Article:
• University Retains Gift Despite Inability To Comply With Original Restriction On Gift
  • December 7, 2004 | Author: Tamara E. (Goulston) Kolz
  • Law Firm: Holland & Knight LLP - Boston Office
  • Every university wants to encourage their alumni to include the university in their estate plans or charitable giving plans. But what happens if the gift is designed to occur in the future and the fund for which the alum earmarked his gift no longer exists when the time finally comes for distribution? Can the university still collect the money?

    The Supreme Court of Missouri recently addressed this issue in Obermeyer v. Bank of America, N.A., 140 S.W.3d 18, 2004 WL 1381266 (Mo.). Dr. Joseph Kimbrough, an alum of Washington University, established a charitable trust where a fund at the University was named as the ultimate beneficiary. Unfortunately, by the time the remaining trust property was to be distributed to Washington University, the University had discontinued such fund. Dr. Kimbrough's heirs at law sued, claiming that the gift to the University should fail and that the trust property should revert to them as Dr. Kimbrough's heirs.

    Enter the pivotal character: the cy pres doctrine, the origin of which is the French phrase "cy pres comme possible," meaning "as near as possible." The cy pres doctrine is a rule applied by equity courts which provides for the interpretation of charitable bequests when the purpose for such bequest is no longer possible. When such an impossibility exists, the Court must determine the appropriate substitute which comes closest to fulfilling the purpose of the gift. The cy pres doctrine is appropriately applied where the donor has general rather than specific charitable intent.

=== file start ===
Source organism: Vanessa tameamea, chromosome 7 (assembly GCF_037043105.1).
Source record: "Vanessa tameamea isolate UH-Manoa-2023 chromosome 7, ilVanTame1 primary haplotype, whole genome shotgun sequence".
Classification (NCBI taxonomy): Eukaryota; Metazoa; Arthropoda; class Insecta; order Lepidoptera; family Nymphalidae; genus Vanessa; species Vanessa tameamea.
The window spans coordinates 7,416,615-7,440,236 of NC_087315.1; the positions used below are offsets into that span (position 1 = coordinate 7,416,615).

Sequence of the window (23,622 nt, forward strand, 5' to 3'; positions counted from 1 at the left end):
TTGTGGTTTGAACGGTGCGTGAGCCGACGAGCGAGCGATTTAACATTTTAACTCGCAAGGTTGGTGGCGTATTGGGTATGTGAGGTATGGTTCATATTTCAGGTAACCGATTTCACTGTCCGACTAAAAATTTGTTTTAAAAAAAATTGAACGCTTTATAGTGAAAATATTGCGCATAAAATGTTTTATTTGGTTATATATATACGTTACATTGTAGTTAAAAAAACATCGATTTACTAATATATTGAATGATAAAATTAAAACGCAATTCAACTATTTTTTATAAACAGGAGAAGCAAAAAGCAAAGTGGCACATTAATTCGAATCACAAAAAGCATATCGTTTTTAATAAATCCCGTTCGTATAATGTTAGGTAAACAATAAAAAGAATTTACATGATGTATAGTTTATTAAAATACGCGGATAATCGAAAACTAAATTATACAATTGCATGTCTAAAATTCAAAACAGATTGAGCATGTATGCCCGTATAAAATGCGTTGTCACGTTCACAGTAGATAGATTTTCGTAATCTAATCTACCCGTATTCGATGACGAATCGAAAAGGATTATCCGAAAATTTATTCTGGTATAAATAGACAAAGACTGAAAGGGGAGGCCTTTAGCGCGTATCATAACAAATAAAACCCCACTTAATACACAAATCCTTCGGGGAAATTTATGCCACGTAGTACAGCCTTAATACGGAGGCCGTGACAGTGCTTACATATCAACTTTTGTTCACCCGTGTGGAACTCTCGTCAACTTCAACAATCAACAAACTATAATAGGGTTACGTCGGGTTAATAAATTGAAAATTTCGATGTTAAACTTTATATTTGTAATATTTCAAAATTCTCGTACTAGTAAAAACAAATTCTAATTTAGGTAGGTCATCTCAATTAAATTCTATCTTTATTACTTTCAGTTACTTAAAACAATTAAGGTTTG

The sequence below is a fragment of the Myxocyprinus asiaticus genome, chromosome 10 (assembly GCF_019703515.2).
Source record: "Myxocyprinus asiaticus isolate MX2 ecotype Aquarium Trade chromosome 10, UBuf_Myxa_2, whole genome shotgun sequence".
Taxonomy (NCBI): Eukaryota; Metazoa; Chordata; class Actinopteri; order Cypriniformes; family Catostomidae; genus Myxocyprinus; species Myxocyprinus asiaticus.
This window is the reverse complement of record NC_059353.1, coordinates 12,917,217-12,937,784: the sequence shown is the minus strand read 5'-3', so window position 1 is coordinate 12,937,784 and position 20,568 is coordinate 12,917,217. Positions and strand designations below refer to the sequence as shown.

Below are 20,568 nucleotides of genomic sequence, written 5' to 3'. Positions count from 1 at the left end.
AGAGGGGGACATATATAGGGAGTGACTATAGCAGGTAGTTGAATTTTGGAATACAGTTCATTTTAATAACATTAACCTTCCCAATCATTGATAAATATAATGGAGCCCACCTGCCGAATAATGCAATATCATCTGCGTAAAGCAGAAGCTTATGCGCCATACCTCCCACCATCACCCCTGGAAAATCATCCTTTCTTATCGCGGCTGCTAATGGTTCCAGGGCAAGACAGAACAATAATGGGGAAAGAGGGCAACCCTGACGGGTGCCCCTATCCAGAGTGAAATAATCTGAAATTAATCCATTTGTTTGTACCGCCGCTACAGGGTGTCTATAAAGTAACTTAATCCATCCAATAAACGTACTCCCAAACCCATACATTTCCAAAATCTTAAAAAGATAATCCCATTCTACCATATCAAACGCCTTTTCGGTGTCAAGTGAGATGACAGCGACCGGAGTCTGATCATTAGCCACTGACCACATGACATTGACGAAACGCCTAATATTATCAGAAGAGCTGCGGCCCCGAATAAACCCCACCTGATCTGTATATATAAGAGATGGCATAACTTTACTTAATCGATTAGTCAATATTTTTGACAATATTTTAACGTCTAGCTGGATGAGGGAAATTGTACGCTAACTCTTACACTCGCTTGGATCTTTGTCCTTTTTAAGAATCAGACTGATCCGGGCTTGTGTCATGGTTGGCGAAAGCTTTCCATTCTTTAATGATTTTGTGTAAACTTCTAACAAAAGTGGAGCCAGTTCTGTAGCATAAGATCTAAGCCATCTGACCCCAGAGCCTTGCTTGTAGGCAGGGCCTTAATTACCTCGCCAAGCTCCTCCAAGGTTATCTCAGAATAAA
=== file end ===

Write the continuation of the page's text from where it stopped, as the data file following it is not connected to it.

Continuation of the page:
While the heirs of Dr. Kimbrough argued that the trust's language allocated the gift to Washington University "for the exclusive use and benefit" of the specified fund and required an interpretation that Dr. Kimbrough had a specific charitable intent, the Court failed to narrowly construe such language. The Court found that to adhere too strictly to the words of the donor may result in the defeat of his ultimate purpose. Instead, the Court noted that all of the circumstances evidencing the donor's intent must be considered.

    In resolving the issue, the Court considered (i) the many gifts by Dr. Kimbrough over the years, many of which were unrestricted; (ii) the apparent lack of any contemplation on Dr. Kimbrough's part that the trust estate would go to his distant heirs; and (iii) the tax savings achieved by distributing the remainder of his estate to a charitable entity, and found such facts evidenced Dr. Kimbrough's general charitable intent. Having found the existence of a general charitable intent, the court applied the cy pres doctrine and ultimately determined that Dr. Kimbrough's objective to further dental education at Washington University was carried out "as near as possible" by the use of such assets by the University for research and practice in specifically designated dental related areas.